This is important.
So important that during every client’s logistics consult, we ask if clients would like to have an unplugged wedding.
Every. Single. Time.
Most of our clients haven’t heard of it and when they google the term, come back immediately and say, “YES! We want one!”. The remaining will say something to the effect of, “No, we think it’s really fun to see all the images that our guests take of our wedding”. And that sounds good in theory, until you get your images back and crucial or memorable moments have been ruined by an influx of guests with their arms held high in the air with their cell phones, cameras and iPads. I can’t imagine how deflating it must be to get your images and see your absolute favorite shot, to have it ruined by clutter and intrusion. The fact of the matter is, you’ve invested a great deal of money in the talent you’ve hired document your day. Part of that talent is their interpretation of your day’s events, not photoshopping people out of them. It is rare that there is a picture that your guests will take that will rival the professional quality of the one your photographer will take. Your guests’ pictures aren’t as important as your photographer’s– period. Your guests aren’t as invested in your images as you are. They are just moments that will sit on their phone and will ultimately be deleted. For you, this is the moment.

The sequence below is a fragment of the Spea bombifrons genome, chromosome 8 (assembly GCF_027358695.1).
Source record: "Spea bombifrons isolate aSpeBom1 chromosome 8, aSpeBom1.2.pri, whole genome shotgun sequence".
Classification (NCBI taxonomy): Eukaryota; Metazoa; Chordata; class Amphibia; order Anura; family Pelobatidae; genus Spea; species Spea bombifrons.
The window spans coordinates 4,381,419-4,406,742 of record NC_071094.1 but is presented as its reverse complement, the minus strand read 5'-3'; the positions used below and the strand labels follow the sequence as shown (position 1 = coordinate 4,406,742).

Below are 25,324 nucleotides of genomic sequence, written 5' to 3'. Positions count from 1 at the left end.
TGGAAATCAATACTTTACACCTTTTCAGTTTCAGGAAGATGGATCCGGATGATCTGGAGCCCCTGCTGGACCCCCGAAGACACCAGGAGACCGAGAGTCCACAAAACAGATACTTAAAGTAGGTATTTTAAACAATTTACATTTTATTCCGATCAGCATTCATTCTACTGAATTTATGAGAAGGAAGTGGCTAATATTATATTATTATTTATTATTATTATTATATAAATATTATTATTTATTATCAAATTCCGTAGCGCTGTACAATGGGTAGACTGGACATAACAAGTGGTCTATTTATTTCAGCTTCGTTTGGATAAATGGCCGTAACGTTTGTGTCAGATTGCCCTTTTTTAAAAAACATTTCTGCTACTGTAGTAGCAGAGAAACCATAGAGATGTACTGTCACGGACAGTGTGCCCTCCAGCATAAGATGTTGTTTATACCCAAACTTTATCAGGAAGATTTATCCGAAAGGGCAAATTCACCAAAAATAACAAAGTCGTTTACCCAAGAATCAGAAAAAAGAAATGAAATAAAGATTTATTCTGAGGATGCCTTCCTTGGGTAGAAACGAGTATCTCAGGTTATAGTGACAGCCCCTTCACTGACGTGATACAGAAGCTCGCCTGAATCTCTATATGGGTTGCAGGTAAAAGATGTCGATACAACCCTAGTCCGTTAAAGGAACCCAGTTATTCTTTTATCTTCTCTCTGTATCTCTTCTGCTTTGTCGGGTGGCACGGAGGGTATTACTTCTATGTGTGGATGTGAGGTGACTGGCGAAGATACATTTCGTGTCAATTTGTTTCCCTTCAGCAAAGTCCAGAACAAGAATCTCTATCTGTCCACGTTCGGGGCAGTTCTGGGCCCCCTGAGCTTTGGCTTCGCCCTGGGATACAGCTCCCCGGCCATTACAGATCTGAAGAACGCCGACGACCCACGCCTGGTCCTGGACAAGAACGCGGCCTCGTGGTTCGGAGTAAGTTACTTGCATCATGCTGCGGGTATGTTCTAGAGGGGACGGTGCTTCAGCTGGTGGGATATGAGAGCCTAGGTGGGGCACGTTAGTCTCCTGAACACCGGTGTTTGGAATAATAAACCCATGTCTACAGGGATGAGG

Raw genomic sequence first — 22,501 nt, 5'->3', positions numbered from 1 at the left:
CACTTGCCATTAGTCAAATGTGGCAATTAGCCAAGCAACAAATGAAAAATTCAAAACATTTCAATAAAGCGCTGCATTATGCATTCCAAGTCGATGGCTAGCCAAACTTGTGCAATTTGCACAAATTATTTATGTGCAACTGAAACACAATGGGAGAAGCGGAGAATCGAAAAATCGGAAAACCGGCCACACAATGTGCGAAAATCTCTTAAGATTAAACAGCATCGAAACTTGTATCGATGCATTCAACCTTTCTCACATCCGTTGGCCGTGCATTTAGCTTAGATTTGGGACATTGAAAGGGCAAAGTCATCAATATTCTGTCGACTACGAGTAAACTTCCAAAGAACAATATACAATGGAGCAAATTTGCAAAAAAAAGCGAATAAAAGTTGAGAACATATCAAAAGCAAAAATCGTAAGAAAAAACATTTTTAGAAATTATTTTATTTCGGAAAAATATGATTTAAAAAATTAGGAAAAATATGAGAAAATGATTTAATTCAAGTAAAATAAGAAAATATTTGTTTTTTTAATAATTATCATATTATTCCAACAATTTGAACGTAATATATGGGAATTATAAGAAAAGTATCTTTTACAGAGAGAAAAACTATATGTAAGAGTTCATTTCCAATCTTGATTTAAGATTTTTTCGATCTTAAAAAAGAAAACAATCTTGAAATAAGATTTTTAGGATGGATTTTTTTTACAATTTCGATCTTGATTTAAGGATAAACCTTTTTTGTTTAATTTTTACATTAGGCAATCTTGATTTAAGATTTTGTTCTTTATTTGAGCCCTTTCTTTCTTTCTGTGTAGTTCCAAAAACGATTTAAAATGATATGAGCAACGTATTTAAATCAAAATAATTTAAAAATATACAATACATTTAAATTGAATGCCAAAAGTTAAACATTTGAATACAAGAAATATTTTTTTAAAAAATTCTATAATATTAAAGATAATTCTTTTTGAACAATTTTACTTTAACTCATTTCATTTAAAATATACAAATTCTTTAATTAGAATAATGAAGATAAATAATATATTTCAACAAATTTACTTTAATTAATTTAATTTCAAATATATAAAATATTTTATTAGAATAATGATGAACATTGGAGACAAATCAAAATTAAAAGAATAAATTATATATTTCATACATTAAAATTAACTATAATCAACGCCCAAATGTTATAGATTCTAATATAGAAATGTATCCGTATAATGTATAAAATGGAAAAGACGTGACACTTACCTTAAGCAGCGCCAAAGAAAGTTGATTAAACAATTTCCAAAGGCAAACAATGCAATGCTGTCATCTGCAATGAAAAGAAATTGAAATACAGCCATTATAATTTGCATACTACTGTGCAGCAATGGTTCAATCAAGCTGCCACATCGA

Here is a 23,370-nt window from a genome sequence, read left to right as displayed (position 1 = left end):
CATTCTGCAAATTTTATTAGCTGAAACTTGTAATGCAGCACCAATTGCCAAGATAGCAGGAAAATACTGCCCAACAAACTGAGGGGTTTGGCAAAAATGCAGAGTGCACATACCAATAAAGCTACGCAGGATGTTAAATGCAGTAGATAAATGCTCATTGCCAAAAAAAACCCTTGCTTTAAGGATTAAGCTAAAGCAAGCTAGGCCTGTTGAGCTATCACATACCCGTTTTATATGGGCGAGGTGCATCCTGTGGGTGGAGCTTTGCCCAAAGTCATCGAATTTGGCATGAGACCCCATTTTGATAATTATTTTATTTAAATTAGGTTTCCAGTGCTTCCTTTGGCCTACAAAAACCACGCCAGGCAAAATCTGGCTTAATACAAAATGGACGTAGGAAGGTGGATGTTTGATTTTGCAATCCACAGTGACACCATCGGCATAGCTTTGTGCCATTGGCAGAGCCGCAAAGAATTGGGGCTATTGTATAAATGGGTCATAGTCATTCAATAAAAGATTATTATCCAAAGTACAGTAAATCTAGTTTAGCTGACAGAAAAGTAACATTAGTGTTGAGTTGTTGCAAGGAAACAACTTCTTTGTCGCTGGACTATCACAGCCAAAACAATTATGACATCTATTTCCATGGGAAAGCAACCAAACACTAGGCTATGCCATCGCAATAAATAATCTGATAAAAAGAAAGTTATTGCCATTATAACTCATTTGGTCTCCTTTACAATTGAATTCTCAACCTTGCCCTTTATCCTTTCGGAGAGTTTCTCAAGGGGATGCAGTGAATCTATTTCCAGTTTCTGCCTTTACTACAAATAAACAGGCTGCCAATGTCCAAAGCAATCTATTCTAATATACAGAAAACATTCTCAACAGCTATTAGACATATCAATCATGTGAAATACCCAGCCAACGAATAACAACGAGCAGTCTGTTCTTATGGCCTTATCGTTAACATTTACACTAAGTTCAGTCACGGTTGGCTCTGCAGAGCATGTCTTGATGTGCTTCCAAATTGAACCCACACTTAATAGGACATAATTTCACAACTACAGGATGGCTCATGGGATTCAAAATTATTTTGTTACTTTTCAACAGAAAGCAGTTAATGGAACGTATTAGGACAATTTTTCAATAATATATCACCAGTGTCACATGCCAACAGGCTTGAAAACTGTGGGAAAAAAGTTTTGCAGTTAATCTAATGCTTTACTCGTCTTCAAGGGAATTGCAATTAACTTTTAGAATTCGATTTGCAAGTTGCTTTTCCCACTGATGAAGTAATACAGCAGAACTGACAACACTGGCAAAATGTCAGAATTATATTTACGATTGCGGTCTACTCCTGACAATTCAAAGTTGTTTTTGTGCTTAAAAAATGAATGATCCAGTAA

So without further ado, here are 20 reasons you should have an unplugged wedding:
And I’ll just be honest– there are many ceremonies where the decor is sparse, the background is lacking, etc. either by choice or necessity. A great photographer has the artistic ability to hone in on angles and details to make it look beyond fabulous. When your guests get in the way, your photographer is greatly limited and has to widen the shot, not only including intrusive guests, but also missing out on making your ceremony look like a million dollars.
If you don’t need any more convincing, here are some examples of signs that can be put up at the entrance of your ceremony. I suggest that you also have your officiant or coordinator make an announcement during the prelude as a reminder.